2. I’ve been very fortunate in that I have friends who were/are supportive when I told them of my illness but I’ve also been burned by many. Even the friends that I have, that know, I don’t trouble them when I am in crisis because they have families of their own, and really, who wants to deal with that crap when it’s not your own? During my “reveal” time – coming out of the closet, so to speak; I had some friends that said, “Oh my God, I am too!” and another that said, “I don’t know if we can be friends now. I lost one of my best friends to bipolar suicide and I don’t know if I could risk it again.” At least she was honest about it. We are still friends, but not to the degree that we used to be. But most people just fade into the background. I don’t really have a support network because as soon as I start to establish one, we end up moving. (It’s the nature of my career path.) NO ONE is willing to support you from a time zone away. And I’m terrified to tell my friends around here because I made them through work and in one case, I don’t think I could risk losing her if she should turn her back to me. (I don’t think she would, but it’s fear that’s stopping me.)

    Maybe I’m just overly cautious, and fearful of being hurt again because of my illness, but I don’t feel as though I can trust many people. But that’s my baggage.

    I guess one thing to keep in mind is this: If they can’t be bothered to be our friend when we are at our worst, then they don’t deserve to be our friend when we are at our best.

    • I swear I replied to this.

      “I’m selfish, impatient and a little insecure. I make mistakes, I am out of control and at times hard to handle. But if you can’t handle me at my worst, then you sure as hell don’t deserve me at my best.”
      — Marilyn Monroe

      She said it the best. And she was right.

      The fade, oh yes, the fade. I went through the same reveal period. Most people who knew me as a teen were not surprised in the least. I was out of control, then. But when I was in my teens, people were eager to surround themselves with those outrageous, outspoken, quirky people. It changed a lot when we got older. I was just drama to the same people who were marching after my freak flag.

      I’m sorry your IRL support system is lacking. I feel that. But thankfully, we have each other, right?

  3. I completely agree that “Putting a name on an ailment doesn’t make the symptoms any easier to handle.” Me being me, I never really questioned why I was the way I was anyway, and neither did anyone I knew. It was just, “Always being Always.” I think many people were more surprised to find out that part of what made me the way I was actually had a name other than my own!

    My situation is sort of the inverse of yours. I’m the lone single woman amongst a crowd of married-with-childrens. This doesn’t usually cause much difficulty, though, because since I spend my time with kids, I get it. If the only way to see my married friends is to come over to their home and watch “SpongeBob” or whatever, and spend the beginning of the night conversing with their mini-mes before their bedtimes – I actually enjoy that. But I also put a higher premium on the fact that I’m actually spending time with my friends than how we’re spending it.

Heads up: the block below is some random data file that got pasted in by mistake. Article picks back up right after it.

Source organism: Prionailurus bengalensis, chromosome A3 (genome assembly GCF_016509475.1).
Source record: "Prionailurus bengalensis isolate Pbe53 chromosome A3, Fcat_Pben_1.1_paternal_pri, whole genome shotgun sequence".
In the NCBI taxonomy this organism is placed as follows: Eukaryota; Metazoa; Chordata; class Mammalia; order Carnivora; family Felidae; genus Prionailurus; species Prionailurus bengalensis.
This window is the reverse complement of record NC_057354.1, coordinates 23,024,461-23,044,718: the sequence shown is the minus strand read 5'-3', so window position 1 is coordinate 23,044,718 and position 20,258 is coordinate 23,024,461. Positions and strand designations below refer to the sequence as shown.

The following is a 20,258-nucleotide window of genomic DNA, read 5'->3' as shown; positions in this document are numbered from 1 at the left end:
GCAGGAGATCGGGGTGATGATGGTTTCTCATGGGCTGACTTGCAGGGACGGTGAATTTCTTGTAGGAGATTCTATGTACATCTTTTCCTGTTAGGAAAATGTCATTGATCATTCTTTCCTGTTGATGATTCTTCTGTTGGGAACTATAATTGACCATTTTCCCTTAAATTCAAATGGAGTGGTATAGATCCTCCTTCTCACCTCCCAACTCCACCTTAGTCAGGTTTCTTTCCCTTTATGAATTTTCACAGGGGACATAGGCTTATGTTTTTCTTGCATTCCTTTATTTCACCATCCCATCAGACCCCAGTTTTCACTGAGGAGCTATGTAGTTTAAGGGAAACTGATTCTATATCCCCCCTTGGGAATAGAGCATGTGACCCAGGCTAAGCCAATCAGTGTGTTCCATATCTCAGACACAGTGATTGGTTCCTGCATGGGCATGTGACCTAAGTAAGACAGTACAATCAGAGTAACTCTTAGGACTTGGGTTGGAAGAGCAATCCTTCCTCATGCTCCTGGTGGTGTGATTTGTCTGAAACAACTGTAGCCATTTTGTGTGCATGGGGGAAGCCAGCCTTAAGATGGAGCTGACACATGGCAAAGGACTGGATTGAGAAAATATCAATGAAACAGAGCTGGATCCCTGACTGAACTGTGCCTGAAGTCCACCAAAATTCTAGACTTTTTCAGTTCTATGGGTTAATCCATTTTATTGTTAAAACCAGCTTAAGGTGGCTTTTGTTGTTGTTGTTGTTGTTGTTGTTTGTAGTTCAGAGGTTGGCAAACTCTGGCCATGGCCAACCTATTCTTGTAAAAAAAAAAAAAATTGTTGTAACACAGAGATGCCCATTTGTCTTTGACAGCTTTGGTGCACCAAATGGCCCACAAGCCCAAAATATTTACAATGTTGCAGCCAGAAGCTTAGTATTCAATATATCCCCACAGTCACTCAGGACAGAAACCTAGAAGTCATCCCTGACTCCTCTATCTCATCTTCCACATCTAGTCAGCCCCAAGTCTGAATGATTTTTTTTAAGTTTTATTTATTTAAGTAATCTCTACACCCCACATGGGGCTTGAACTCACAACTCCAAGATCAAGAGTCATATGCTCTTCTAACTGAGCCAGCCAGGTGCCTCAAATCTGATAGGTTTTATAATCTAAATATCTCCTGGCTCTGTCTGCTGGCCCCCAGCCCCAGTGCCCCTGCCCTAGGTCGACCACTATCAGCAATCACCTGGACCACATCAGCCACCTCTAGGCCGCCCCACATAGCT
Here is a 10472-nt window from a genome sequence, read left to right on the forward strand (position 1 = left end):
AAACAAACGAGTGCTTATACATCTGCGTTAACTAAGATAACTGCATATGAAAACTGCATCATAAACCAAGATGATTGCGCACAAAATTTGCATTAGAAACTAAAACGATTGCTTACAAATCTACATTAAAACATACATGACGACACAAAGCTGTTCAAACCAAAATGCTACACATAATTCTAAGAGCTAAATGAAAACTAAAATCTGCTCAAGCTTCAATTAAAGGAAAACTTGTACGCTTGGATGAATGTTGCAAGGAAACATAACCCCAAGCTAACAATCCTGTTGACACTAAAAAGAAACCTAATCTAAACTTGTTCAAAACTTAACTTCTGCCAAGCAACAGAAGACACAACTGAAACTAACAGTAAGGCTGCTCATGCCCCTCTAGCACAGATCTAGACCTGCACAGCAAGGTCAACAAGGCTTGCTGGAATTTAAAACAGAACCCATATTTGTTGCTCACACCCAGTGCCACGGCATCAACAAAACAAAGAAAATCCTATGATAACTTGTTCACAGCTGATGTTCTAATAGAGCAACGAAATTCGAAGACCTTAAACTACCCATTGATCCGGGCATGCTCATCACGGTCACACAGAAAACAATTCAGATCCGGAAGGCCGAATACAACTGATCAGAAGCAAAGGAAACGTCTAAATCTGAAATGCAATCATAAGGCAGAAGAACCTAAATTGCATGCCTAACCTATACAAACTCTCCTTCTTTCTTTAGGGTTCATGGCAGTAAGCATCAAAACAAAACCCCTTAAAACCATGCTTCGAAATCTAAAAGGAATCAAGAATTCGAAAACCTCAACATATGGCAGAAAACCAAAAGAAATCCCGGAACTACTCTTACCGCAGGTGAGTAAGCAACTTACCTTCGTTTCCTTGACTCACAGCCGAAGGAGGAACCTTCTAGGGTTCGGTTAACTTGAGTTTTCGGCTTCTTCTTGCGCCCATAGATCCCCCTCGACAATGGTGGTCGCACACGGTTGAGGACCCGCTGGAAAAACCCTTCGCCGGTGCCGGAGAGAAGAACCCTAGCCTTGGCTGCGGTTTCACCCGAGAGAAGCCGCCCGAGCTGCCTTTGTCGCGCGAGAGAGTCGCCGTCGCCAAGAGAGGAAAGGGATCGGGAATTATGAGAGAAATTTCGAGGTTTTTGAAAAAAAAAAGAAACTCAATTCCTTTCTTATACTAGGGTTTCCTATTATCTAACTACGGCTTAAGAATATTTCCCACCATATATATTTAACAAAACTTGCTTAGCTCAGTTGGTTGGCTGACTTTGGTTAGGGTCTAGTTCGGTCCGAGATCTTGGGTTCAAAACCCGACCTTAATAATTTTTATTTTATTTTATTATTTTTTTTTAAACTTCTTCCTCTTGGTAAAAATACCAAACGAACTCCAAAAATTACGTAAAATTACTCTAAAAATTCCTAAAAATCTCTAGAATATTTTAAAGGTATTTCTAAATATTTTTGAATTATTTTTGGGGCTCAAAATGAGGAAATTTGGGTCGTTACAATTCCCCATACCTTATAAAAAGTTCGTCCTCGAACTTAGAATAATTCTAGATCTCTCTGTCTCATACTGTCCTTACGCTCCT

I like your “bullshit radar.” I think that everyone in this world, even those without bipolar, really needs to focus on tuning theirs. I’ll be honest, there are some people in my life whom I love dearly, but still want to strangle when they cry to me because someone they swore they could trust or knew well has betrayed them – someone I have usually warned them about on a few occasions. And more often than not, they open themselves back up to these assholes again and again. It’s almost a mild form of self-abuse, and you can only comfort your friends so many times before you have to just tell them you will not discuss these ridiculous cycles with them any longer.

    My friends have a right to maintain relationships with false friends, but I also have a right not to deal with the fallout after a certain point.

    • Honing a bullshit radar is more important for those like us who share certain life and emotional challenges because of our mental differences. But that doesn’t mean the “norms” shouldn’t focus on it either.

      “And more often than not, they open themselves back up to these assholes again and again.”

      I wish I could post a graphic from my phone! That could illustrate this better than I could with words. I have had several lovely, dear friends of mine who I have had to watch do this. Two, I lost because I tried too hard to help. I gave them opinions they didn’t want to hear and they turned it into “you’re judging me!” Fine, be an idiot. I have a hands off policy now. So I’m watching another close friend go through absolute hell. She’s dated my husband’s BFF and he broke her heart in the worst way. A month later, he came crawling back. I know this guy is an amoral loser. He’s using her. And all she wants the most is for him to love her when he is a loveless abomination. *sigh* I warned her.

      It’s too true. I can’t deal with the fallout. I was just talking with C.S. About this yesterday. I’ll be there in a snap when there is a crisis. But I can’t deal with it every day. I’m hardly even stable enough to deal with me and my own.